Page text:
Title: Industrial Magic
Author: Kelley Armstrong
Series: Women of the Otherworld #4
Rating Out of 5: 4 (Really good read!)
My Bookshelves: Dark fantasy, Paranormal fantasy, Strong women
5th sentence, 74th page: I’d just finished finding my fourth stray cat when a distant voice hailed us.
‘The blade pressed into my throat, and blood trickled down my neck. In that moment, it seemed that even to breathe might be fatal…’
Paige Winterbourne is in exile. Ousted as leader of the American Coven, she decides to turn her back on her old life and start afresh. But fate, of course, has other plans.
A murderer is on the loose – someone with apparently superhuman skills and a grudge against the supernatural community. When Paige discovers that the killer is targetting children, she has to get involved.
Desperate to protect those she loves, Paige is thrown back into a world she thought she had left behind for good. But if she wants to stop an apparently unstoppable psychopath, she will have to find allies in some very dark places…
So far this has been my least favourite of the Women of the Otherworld books, but I still absolutely adore it! After Dime Store Magic, it was really nice to find out what Paige, Lucas and Savannah are doing with their somewhat changed lives. That, and finding out more about Lucas’ family and the difficulties of his life was fascinating – although it took a little while for the storyline to really build up steam.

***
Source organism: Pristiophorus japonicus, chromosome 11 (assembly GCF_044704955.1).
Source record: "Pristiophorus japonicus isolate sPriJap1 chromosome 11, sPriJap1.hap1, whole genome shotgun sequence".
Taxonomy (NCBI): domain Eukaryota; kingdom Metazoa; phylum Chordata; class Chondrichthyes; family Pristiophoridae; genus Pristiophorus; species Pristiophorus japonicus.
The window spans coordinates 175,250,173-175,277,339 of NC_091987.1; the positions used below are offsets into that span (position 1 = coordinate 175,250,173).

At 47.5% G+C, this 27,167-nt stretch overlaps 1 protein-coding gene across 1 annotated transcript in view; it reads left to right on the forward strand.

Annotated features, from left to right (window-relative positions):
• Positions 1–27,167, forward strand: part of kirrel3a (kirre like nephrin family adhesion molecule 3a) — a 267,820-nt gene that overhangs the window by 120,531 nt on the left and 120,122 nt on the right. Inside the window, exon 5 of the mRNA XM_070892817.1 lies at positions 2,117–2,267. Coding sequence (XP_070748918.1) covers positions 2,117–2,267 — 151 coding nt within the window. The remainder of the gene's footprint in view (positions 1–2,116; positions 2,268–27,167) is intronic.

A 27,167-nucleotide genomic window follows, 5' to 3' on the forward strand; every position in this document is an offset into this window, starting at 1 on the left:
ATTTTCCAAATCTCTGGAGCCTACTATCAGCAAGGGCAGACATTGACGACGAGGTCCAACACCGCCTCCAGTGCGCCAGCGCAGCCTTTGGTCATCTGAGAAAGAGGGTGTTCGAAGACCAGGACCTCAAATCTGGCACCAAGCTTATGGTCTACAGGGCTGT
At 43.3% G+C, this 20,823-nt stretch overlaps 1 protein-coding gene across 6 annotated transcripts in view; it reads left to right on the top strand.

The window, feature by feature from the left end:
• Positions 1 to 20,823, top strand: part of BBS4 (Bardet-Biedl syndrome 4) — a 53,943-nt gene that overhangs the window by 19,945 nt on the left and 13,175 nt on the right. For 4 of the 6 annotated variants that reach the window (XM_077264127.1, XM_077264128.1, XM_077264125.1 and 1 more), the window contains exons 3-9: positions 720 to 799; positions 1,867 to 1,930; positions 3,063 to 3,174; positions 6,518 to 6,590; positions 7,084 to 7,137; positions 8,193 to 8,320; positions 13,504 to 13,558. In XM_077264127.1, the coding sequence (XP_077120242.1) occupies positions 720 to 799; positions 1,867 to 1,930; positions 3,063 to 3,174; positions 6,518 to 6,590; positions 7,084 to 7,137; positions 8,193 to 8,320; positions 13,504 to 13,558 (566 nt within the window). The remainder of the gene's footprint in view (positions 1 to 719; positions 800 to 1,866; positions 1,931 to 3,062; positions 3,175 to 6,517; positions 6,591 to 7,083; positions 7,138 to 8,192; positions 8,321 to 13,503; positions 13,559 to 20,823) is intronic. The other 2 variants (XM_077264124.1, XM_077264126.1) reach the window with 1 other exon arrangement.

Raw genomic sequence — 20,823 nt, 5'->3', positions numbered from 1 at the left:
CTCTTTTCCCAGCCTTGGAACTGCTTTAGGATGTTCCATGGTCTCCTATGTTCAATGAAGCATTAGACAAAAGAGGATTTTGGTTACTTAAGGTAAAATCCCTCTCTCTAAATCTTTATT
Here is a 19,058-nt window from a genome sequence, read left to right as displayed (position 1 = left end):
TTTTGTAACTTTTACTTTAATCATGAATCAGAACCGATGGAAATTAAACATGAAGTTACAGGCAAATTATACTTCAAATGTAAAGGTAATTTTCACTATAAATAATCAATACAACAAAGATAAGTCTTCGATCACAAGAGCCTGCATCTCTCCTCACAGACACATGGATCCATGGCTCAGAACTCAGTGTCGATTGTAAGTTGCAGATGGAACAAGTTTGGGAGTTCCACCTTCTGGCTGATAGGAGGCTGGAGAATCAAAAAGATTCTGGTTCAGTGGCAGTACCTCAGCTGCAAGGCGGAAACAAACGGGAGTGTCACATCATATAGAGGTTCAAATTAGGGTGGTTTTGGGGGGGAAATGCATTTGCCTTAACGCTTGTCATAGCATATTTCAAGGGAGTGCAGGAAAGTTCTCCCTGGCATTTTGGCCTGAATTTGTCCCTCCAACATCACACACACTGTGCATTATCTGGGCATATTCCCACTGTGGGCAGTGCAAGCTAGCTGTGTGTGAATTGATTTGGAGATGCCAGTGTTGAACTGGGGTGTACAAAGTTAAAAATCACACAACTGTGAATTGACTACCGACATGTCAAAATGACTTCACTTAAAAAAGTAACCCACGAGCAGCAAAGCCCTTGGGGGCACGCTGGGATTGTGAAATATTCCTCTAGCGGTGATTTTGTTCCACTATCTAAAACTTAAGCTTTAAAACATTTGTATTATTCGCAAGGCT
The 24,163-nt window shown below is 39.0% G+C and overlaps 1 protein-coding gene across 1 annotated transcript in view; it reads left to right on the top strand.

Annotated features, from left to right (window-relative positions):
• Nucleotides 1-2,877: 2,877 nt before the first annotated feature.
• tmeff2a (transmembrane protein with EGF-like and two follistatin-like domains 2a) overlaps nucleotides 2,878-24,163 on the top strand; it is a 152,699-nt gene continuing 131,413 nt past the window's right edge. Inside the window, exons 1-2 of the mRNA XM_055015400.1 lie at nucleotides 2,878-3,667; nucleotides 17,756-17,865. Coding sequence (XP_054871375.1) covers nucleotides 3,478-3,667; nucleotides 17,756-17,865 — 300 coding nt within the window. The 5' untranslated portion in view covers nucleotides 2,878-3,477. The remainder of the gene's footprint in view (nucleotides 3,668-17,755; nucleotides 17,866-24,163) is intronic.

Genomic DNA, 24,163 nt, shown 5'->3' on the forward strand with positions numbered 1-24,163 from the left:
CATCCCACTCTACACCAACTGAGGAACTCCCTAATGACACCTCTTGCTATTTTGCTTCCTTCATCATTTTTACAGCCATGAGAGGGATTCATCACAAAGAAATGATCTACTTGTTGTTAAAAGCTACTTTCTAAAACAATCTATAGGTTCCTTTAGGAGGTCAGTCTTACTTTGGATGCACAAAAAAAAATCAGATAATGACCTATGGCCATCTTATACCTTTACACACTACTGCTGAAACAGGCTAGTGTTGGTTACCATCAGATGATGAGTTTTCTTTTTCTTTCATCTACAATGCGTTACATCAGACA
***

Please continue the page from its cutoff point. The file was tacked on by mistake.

Finding the potential culprit of the killings in the first half of the book seemed really bizarre to me at the time – the whole main point of the story is that someone is killing supernaturals. And needs to be stopped. And is found in the first half… ?? But, eventually it begins to make sense – a red herring that really does help to further along the storyline. Not only does the potential culprit lead to stronger ties within the characters’ relationships, but also to greater explanations of their new positions in life. Dime Store Magic led to upheavals in the lifestyles and very fabric of being in Paige’s life. This also had rippling effects to Adam’s life. I loved revisiting him, and all in all, although confusing, I found that just the reappearance of Adam in the story made the slightly odd red herring well worth it.
I loved how Armstrong likened the sorcerer Cabals to the mafia, not only literally throughout the storyline, but also in its very conception and creation. The idea of a paranormal gang running half of America and the supernatural community was really fascinating to me – mob and gang mentality has always interested to me, so combine this with a world of fantasy and I’m just hooked. The contrast between a rigid, utilitarian, money-making corporation with the prodigal son, Lucas, someone who works for a cause (and almost never money) really highlighted the strengths and weaknesses of each group.
The need of Lucas’ father to connect with him (beyond the running of the Cabal) emphasised the relationships between parent and child. This idea was explored a little in Dime Store Magic when Paige and Savannah are forced to deal with the loss and grief of a beloved mother, but the need to connect to an estranged parent is a major driver in the storyline and both characters’ lives. I love how Armstrong highlights the love between family – it isn’t easy, and it is almost never simple (even in amicable cases), but it is important.
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